Tired (Acoustic/Psychedelic Version)
Tired of being sad
Tired of being mad
I do the right thing
But I can’t feel my wings and fly.

Tired of being sad
Tired of being mad
I do the right thing
But I can’t feel my wings and fly.

Chorus
When will I do what You want?
When will I stop having to pretend?
I hate feeling bad.
I want to feel the way I did
As a kid.

Tired of feeling bad
Tired of feeling mad

Story behind:
Both of the versions were recorded in 2001 about the same time in Los Angeles on my 4-Track Tascam machine. At the time, I often experimented with sounds by using my BOSS Digital Delay pedal as a tool to create or inspire me. The Psychedelic Version of Tired is pretty experimental. I hooked up the pedal to an electric keyboard and got some interesting sounds. I had been turned onto Roland’s Vintage Space Echo machine. I was trying to get that kind of sound with my digital delay pedal.

The tune had a kind of weary feel to it. I was just tired of “twisting in the wind.” The phrase came to me as my brother called me once to get a status update on my goings on in California after he had returned to Texas earlier that year. I was digging my heels firmly trying to prove that I could make it in California. I was waiting on the right thing to happen but was getting mad that it wasn’t happening. The song was also a kind of prayer.

Recording:
Psychedelic Version – Acoustic guitar, keyboards, and singing.
Acoustic Version – Acoustic guitar and Singing.

Getting There Is Not Easy
Just wanna be right.
Just wanna be fine.
Something’ll come in time.
Getting there is not easy.
Getting there is not easy

Just wanna move weight.
Just wanna stand straight.
Something’ll give to flight.
Getting there is not easy.
Getting there is not so easy.

Just wanna break through.
Just wanna be free.
Something’ll give to might.
Getting there is not so easy.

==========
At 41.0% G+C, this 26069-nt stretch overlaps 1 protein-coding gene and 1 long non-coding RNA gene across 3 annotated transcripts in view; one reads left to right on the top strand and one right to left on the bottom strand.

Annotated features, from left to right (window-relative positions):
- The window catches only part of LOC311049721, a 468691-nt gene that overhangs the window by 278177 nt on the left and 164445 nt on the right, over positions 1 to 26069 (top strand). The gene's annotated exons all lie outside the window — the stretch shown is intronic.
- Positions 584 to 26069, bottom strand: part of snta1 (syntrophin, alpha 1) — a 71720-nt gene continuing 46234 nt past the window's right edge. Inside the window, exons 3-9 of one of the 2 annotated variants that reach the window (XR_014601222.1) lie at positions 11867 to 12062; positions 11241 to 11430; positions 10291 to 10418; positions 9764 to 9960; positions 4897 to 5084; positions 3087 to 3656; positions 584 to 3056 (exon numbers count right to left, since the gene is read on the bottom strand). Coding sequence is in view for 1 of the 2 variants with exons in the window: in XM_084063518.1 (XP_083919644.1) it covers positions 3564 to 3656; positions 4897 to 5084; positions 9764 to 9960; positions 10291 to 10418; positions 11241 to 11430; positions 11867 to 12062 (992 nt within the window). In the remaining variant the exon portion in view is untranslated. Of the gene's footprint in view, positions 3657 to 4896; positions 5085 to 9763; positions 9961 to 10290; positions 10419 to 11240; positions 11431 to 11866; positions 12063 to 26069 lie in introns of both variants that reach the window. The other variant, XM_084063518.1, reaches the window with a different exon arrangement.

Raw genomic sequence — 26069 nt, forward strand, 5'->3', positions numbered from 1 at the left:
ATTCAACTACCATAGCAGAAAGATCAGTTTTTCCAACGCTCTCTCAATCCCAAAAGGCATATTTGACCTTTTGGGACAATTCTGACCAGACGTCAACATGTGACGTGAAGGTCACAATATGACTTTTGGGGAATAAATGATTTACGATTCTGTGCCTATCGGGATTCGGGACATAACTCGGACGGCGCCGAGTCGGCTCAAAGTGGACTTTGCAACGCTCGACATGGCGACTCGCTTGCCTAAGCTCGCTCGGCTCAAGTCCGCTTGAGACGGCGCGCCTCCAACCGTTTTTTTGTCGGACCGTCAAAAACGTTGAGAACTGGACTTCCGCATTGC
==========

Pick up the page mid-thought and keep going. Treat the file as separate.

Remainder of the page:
Getting there is not so easy.

Just wanna be real.
Just wanna have sight.
Something will show real bright.
Getting there is not so easy.
Getting there is not so easy.

Just wanna be right.
Just wanna be fine.
Something’ll come in time.
Getting there is not so easy.
Getting there is not so easy.

Just wanna move weight.
Just wanna stand straight.
Something will give to flight.
Getting there is not so easy.

Story behind:
It was recorded in January 2002 with a Byrds influence. The song is similar in spirit with “Gotta Get Out of Here.” It speaks about my love-hate relationship with Los Angeles and the disillusionment about the current situation but the lyrics are still hopeful. I still felt as if I was “twisting in the wind” and was hoping that I could make it in California financially. I had worked at a rental car company to make ends meet and was not seeing the fruit of my labor but I felt I was “paying my dues.” I was in it for the long run and not hoping for a quick fix. A heavy burden was on my shoulders that I succeed and prove different family members that I could do it. I remember having different dreams at night about being in a fog, clouds, or basically just trying to find my way. It was as if I was Moses trying to find my way out of the desert.